Stories, stories, stories from our friends, making up for years away. Recollections of the days in Wicker Park when we all first met, of old friends who have moved away, friends who are doing well like Paul whose mural decorates the Philly airport terminal, friends who are struggling -- Jerry, who is drinking too much, worrying his wife. We pause with the news. For her to make that concession is huge. We did not know.

Jumbles of child and dog and pillows on a bed made on the floor.

The homemade bocce court raked and groomed out of the sand in Serena's garden. Our two girls and our friends' two boys toss the balls, bicker and negotiate over rules, lose the baseball we've brought on the palm roof, find peace in the mutual enemy of a tiny Dora doll, whose elaborate doom they plan by the hour.

Brent's paintings, joy on canvas.

The sweet voices of children at the Palapa Society that Serena runs, their after-school music lessons in English culminating in this music program we are privileged to hear. "I'm a little teapot." "Don't worry about a thing. Every little thing's gonna be alright."

Brent's homemade pizza and dal and a vegan potato pie with a somehow crispy crust from the coconut milk, oh oh oh.

Fresh limeade, ceviche with jicama and mango, tender whitefish in a champagne buerre blanc at a restaurant with open walls and a palm frond roof, rosemary sorbet and lime ice cream.

Sun on the waves. Horses and dogs on the beach.

Surfers at the La Pastora point break. One hunches over sideways, like Rodin's Adam at rest, gliding over his wave effortlessly and smooth. Beautiful.

Then home. And the awful news that Jerry took his life. Stricken. Shock. Bewilderment. Great grief for our friend, for his wife, for his pain, for hers.

And the days before made even more precious.

Wednesday, April 30, 2014

Sleeping My Way To The Top: Arianna Huffington's Thrive

Today the From Left to Write bookclub is discussing how HuffPost founder Arianna Huffington's new book Thrive: The Third Metric to Redefining Success and Creating a Life of Well-Being relates to our lives.

I really dig Huffington's advice to enhance our lives through committing to serve, exploring meditation and mindfulness, practicing gratitude and regaining our child-like sense of wonder though art and nature. Her exhortation to view coincidences as meaningful messages with "a kind of magic power?" Not so much.

But one section of the book gave me support for a little self-help secret I've been reluctant to share: I like to sleep more than eight hours a night.

The confession is tough to make. I don't admire the macho one-up-manship of competitive sleep deprivation but still, isn't eight hours adequate? Not for me, apparently.

Huffington compares the benefits of sufficient rest to that of performance-enhancing drugs -- good sleep can improve concentration, increase focus and creativity, lower stress, suppress appetite, enhance mental performance and even reduce the risk of Alzheimer's.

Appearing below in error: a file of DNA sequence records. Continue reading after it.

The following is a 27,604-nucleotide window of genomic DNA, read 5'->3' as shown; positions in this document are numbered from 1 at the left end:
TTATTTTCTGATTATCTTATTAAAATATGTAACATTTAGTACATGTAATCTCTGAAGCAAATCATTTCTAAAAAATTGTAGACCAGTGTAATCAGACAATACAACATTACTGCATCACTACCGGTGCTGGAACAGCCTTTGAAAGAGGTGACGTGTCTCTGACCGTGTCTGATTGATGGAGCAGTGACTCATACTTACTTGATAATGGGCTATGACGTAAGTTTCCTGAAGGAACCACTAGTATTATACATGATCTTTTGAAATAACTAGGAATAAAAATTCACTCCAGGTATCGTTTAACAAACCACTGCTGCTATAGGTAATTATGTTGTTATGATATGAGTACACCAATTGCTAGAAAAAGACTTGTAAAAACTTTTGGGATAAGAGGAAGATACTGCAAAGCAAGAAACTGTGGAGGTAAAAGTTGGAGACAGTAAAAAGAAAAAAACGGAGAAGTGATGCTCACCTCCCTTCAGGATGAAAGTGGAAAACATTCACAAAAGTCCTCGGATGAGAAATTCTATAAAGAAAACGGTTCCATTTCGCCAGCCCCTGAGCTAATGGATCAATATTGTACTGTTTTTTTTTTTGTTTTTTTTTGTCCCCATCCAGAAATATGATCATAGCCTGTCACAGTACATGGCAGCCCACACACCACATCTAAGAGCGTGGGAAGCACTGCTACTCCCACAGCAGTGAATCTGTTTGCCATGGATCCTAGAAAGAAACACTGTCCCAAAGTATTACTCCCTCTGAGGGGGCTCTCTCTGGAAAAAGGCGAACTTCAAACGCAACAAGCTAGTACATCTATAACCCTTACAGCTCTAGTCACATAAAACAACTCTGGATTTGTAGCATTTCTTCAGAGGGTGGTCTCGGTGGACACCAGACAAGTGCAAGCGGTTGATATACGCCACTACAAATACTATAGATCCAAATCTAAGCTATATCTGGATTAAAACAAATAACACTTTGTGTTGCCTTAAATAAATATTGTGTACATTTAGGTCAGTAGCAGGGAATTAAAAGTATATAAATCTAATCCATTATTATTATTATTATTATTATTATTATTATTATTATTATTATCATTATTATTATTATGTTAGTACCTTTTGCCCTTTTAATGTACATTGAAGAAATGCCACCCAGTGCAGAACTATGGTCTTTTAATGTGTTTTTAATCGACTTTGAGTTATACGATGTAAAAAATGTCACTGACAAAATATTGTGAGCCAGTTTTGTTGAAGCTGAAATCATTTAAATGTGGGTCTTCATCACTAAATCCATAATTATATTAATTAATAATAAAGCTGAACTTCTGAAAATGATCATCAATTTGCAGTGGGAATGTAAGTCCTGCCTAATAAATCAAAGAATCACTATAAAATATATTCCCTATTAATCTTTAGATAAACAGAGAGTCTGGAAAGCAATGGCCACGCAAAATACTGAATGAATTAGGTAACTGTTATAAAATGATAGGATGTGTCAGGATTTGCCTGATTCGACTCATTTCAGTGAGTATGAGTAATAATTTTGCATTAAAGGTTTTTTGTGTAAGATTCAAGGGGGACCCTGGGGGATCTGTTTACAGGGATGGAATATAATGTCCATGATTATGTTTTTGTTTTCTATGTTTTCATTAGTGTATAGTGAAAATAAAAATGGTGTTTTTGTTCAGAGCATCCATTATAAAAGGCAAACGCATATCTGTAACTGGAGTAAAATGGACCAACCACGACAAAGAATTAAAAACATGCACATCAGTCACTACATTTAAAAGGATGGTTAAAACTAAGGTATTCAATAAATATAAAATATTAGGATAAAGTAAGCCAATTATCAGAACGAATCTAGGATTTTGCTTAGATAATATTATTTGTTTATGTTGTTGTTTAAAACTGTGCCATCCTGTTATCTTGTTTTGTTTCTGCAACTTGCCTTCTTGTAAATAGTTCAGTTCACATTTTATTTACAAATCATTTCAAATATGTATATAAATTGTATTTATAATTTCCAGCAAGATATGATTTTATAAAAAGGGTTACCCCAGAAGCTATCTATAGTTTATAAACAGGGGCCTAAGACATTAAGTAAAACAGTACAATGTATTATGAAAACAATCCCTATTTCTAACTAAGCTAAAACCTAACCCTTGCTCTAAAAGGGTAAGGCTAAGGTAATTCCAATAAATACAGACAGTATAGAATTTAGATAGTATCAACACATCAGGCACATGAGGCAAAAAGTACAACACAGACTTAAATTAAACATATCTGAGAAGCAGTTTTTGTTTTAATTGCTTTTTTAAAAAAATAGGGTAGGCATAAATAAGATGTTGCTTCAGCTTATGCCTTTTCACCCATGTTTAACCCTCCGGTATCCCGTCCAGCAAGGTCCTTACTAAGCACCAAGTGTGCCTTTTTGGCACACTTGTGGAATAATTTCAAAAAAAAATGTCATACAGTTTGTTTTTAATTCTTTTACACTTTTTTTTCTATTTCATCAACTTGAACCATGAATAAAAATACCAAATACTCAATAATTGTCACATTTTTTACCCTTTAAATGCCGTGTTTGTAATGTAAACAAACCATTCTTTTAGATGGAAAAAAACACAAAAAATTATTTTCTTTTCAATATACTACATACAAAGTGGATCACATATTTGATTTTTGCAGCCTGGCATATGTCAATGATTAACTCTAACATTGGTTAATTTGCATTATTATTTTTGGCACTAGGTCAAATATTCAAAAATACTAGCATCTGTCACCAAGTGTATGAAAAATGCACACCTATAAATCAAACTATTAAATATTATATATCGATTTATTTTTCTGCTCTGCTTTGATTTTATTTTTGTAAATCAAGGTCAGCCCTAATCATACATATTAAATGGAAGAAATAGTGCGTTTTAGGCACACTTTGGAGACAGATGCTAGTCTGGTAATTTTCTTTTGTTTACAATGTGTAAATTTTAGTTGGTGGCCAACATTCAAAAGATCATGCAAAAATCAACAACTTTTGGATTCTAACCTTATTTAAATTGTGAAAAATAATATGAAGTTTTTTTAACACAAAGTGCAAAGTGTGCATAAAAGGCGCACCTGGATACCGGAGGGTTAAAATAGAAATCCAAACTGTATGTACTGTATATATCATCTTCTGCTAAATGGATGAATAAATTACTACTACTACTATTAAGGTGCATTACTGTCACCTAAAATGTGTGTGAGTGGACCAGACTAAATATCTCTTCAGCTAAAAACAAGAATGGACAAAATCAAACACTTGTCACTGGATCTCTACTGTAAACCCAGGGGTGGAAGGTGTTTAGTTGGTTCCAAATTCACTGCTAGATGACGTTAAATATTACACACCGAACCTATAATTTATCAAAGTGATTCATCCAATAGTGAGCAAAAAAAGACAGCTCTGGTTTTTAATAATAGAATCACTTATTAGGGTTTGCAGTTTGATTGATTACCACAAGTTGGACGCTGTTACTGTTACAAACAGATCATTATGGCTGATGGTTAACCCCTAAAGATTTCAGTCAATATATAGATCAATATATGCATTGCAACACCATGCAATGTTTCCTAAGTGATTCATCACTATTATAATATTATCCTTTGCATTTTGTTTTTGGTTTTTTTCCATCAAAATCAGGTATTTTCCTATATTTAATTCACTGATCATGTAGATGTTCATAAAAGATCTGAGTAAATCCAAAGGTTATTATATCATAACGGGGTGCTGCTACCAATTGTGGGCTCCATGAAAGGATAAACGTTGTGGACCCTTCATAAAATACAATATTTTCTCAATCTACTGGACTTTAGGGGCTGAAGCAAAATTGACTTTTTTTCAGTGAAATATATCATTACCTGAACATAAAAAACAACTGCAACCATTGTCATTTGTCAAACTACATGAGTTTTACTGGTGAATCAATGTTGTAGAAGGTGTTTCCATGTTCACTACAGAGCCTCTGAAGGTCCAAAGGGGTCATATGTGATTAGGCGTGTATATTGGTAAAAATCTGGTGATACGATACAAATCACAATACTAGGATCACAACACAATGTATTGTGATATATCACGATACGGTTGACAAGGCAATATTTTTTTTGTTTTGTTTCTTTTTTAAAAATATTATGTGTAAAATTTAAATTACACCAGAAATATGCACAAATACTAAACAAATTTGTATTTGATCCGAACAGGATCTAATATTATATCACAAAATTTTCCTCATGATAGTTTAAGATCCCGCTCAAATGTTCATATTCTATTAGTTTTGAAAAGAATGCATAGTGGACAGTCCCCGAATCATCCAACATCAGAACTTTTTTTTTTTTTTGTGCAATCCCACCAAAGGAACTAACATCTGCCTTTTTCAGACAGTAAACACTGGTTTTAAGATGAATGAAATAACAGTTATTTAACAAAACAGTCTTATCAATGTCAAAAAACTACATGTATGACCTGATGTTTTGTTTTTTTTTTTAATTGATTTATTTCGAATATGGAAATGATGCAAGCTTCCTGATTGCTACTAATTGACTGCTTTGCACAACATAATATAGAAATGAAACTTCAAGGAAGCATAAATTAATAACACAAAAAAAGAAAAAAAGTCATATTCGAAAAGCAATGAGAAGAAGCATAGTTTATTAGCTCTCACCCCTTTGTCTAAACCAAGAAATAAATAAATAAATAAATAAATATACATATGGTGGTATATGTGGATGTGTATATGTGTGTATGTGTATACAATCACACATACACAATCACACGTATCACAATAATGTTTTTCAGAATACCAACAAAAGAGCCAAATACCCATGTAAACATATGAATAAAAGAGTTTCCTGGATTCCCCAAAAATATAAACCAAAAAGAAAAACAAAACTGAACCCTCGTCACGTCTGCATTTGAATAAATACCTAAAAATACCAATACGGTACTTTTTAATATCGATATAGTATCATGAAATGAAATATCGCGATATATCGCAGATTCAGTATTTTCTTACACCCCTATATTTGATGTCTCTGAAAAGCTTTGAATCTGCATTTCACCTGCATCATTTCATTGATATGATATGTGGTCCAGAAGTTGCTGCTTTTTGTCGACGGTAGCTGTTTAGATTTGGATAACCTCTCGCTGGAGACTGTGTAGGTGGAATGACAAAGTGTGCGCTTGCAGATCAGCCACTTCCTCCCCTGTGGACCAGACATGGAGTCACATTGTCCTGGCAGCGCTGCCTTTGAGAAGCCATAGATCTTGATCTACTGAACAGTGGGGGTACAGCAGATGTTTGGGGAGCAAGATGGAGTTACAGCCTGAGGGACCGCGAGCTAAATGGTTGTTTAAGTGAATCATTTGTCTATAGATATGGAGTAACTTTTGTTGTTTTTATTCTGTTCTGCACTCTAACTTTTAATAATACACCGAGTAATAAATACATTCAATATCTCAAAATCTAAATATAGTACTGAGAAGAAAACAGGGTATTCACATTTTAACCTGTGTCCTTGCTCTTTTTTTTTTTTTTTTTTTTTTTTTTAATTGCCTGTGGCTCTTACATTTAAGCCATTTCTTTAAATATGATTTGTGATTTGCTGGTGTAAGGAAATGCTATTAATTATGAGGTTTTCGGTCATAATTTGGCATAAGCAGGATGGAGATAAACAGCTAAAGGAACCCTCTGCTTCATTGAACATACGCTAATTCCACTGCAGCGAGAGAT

Makes sense to me. I know well the difference between the frazzled day I drag myself through after a short night and the pleasure of a vacation day. But Huffington's book inspired me to take a further mindful step, to start actively scheduling my sleep and treating the bedtime hour as if it were an important appointment. Instead of guess-timating how quick I could throw together my fifth-grader's lunch before her bus arrived and subtracting eight hours from that to set my bedtime, I made sure I was in bed by 9:30. Even though the girls had said goodnight only a few minutes before, even though delicious episodes of Mad Men and Cosmos were calling my name, even though it felt indulgent and even indolent, I stuck all last week to my schedule.

And last week was a busy one - I was planning the elementary school's Earth Week activities AND a Brownie overnight while reading Huffington's book in spare moments. But stuff got done. And more stuff. There was a chugging quality to my work: emails, emails, emails; phone calls, phone calls, phone calls; errands, errands, errands, packing, packing, packing. I didn't feel more energetic, but more, well, solid. Less "multi-tasking" (code word: distractions like Facebook) and more accomplishing. And of course, more patience with the girls, even at night when we were all tired.

And the results of all the planning? Sixteen little third-graders had a fun weekend at camp, got fed, learned archery and candle-making, traded handmade SWAPS crafts, made bookbags and bookmarks for Chicago Public Library patrons, rolled down hills, sang songs, Tie-Dyed, played parachute games, ran a scavenger hunt, hiked, jumped, climbed, got fed, and slept a little on Saturday night.

Nobody cried, only one use of the First Aid kit.

S-U-C-C-E-S-S! That's the way we spell SUCCESS!!

And Sunday? I took a three hour afternoon nap, then went to bed at 9:00 p.m.

You can read more responses to Huffington's book on the From Left to Write website. Members of the bookclub received copies of the books with no obligation. 

Sunday, April 13, 2014

Words for a Melancholy Season